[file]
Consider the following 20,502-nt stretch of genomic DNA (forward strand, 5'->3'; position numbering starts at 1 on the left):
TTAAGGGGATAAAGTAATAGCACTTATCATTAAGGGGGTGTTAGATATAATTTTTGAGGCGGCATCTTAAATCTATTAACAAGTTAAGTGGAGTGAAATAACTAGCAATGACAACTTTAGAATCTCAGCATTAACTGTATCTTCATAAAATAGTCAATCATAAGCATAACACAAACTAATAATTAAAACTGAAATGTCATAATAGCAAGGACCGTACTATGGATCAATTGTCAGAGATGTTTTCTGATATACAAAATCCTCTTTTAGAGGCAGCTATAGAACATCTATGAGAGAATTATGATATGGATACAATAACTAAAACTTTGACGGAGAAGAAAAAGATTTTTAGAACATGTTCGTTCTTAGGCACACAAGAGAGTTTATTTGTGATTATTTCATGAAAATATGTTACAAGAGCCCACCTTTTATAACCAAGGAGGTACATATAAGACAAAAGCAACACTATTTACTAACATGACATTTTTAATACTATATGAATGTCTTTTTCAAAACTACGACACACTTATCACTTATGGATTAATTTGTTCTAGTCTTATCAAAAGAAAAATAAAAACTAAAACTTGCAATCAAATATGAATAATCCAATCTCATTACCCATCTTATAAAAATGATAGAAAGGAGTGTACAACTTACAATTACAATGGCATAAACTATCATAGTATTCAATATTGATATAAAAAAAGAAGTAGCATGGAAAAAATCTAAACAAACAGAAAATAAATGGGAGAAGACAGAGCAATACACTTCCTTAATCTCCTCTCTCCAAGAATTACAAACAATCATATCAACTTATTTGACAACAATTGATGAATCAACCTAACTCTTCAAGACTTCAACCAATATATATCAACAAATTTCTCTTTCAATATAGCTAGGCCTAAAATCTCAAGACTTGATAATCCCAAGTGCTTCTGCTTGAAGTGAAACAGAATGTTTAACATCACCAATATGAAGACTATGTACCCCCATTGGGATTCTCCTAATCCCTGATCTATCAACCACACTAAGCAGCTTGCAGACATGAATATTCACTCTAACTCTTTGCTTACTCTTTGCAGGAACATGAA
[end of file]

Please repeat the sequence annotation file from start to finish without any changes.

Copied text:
Consider the following 20,502-nt stretch of genomic DNA (forward strand, 5'->3'; position numbering starts at 1 on the left):
TTAAGGGGATAAAGTAATAGCACTTATCATTAAGGGGGTGTTAGATATAATTTTTGAGGCGGCATCTTAAATCTATTAACAAGTTAAGTGGAGTGAAATAACTAGCAATGACAACTTTAGAATCTCAGCATTAACTGTATCTTCATAAAATAGTCAATCATAAGCATAACACAAACTAATAATTAAAACTGAAATGTCATAATAGCAAGGACCGTACTATGGATCAATTGTCAGAGATGTTTTCTGATATACAAAATCCTCTTTTAGAGGCAGCTATAGAACATCTATGAGAGAATTATGATATGGATACAATAACTAAAACTTTGACGGAGAAGAAAAAGATTTTTAGAACATGTTCGTTCTTAGGCACACAAGAGAGTTTATTTGTGATTATTTCATGAAAATATGTTACAAGAGCCCACCTTTTATAACCAAGGAGGTACATATAAGACAAAAGCAACACTATTTACTAACATGACATTTTTAATACTATATGAATGTCTTTTTCAAAACTACGACACACTTATCACTTATGGATTAATTTGTTCTAGTCTTATCAAAAGAAAAATAAAAACTAAAACTTGCAATCAAATATGAATAATCCAATCTCATTACCCATCTTATAAAAATGATAGAAAGGAGTGTACAACTTACAATTACAATGGCATAAACTATCATAGTATTCAATATTGATATAAAAAAAGAAGTAGCATGGAAAAAATCTAAACAAACAGAAAATAAATGGGAGAAGACAGAGCAATACACTTCCTTAATCTCCTCTCTCCAAGAATTACAAACAATCATATCAACTTATTTGACAACAATTGATGAATCAACCTAACTCTTCAAGACTTCAACCAATATATATCAACAAATTTCTCTTTCAATATAGCTAGGCCTAAAATCTCAAGACTTGATAATCCCAAGTGCTTCTGCTTGAAGTGAAACAGAATGTTTAACATCACCAATATGAAGACTATGTACCCCCATTGGGATTCTCCTAATCCCTGATCTATCAACCACACTAAGCAGCTTGCAGACATGAATATTCACTCTAACTCTTTGCTTACTCTTTGCAGGAACATGAA